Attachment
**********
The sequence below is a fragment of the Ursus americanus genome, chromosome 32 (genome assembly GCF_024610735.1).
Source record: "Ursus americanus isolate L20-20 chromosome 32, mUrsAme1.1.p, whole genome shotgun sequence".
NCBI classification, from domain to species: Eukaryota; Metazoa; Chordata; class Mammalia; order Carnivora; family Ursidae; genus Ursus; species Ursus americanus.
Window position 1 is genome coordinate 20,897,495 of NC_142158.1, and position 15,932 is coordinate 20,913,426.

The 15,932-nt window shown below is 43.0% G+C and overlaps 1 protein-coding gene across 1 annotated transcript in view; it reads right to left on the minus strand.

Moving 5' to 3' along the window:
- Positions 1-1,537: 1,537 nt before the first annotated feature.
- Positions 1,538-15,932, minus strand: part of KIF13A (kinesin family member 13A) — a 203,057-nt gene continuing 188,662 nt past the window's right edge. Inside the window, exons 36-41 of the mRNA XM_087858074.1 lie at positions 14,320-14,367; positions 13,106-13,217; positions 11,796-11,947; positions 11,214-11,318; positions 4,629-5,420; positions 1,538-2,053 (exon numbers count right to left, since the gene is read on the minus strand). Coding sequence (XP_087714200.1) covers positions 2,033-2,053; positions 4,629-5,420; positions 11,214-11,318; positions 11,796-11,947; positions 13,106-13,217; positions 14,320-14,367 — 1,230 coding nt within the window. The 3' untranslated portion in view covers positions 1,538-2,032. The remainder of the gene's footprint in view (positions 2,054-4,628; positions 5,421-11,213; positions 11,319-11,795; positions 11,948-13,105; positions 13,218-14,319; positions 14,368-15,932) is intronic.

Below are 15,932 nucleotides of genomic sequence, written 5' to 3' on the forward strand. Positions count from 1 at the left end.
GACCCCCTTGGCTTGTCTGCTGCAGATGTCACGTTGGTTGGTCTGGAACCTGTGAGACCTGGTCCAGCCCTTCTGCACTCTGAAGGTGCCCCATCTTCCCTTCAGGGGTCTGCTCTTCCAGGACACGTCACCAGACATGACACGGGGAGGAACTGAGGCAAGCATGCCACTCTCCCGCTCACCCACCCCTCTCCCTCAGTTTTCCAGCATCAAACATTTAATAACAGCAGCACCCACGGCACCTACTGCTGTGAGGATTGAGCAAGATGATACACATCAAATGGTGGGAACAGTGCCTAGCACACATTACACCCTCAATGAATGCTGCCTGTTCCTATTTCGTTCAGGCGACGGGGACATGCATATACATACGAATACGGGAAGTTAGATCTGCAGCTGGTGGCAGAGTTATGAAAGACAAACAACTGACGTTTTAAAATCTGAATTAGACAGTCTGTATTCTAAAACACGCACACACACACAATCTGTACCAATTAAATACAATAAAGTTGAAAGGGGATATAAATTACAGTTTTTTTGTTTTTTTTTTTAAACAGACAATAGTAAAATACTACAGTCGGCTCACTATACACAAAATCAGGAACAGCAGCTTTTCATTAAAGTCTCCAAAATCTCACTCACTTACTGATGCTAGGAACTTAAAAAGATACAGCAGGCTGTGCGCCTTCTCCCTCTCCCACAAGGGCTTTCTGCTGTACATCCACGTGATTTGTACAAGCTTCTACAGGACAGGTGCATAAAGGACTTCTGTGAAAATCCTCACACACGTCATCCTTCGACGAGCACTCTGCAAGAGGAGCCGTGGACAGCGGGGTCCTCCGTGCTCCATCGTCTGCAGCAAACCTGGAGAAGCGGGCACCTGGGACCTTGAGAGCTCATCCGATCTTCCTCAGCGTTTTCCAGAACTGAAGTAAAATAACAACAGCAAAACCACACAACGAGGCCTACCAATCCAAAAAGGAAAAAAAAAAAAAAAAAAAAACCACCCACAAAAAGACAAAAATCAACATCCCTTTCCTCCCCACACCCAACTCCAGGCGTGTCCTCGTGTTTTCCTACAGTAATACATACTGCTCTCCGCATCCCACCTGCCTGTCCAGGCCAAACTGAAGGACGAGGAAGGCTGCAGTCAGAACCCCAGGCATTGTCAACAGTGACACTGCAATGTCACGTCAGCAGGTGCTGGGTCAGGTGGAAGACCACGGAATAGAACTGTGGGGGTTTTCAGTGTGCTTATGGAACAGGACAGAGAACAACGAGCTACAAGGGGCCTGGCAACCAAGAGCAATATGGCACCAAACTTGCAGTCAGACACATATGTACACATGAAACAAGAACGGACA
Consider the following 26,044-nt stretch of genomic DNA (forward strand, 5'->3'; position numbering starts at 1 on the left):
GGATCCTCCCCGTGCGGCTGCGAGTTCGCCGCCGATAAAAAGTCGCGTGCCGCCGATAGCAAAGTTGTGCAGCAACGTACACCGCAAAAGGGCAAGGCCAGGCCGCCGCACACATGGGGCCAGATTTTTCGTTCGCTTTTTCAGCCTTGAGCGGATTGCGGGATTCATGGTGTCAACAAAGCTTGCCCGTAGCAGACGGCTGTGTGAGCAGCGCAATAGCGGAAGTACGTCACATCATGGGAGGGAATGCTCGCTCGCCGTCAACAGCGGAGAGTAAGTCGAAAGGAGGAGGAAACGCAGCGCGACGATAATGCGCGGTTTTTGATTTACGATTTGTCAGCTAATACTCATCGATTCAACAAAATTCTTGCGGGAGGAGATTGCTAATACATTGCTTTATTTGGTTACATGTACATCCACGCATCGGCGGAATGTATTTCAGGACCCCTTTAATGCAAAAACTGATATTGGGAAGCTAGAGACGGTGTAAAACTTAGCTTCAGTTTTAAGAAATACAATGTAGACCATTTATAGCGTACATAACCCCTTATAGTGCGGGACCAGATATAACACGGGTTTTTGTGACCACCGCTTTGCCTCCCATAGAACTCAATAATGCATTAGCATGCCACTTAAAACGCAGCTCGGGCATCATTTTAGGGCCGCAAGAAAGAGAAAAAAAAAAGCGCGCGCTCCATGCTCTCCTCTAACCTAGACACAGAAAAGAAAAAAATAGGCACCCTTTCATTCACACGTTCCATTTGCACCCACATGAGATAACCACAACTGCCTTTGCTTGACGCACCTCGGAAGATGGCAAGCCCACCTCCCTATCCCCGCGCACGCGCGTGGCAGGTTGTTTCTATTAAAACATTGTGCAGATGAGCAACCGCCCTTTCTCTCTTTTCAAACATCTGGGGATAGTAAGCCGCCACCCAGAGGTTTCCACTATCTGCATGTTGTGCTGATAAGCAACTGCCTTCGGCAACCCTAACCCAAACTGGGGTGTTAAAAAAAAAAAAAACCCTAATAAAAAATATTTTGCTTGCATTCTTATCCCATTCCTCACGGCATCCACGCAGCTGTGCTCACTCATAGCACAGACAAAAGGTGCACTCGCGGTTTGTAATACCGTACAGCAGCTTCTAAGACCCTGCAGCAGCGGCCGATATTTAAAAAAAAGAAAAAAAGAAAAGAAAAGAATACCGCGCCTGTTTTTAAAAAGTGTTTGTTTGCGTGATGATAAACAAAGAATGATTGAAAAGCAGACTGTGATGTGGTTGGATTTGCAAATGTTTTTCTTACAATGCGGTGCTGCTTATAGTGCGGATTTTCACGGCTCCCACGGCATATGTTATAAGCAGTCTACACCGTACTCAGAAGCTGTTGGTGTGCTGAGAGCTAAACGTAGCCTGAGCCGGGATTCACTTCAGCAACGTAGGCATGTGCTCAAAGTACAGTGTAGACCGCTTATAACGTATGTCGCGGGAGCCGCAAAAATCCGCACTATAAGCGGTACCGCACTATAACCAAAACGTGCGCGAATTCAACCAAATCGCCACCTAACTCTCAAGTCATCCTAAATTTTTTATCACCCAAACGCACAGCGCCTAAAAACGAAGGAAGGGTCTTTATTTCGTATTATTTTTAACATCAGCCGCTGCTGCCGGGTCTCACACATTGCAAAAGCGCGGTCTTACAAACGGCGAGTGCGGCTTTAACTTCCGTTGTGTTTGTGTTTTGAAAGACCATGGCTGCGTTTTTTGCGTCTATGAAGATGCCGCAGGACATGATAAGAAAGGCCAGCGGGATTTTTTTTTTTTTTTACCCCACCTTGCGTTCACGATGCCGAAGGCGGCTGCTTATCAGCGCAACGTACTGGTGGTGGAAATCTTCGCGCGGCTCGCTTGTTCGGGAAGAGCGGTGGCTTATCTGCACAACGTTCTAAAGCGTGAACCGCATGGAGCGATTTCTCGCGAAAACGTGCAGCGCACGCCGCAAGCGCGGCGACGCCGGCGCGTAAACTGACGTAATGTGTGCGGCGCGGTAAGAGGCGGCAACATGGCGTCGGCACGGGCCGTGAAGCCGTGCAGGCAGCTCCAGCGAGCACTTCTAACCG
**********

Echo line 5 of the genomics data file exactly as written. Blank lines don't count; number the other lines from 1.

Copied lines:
The 15,932-nt window shown below is 43.0% G+C and overlaps 1 protein-coding gene across 1 annotated transcript in view; it reads right to left on the minus strand.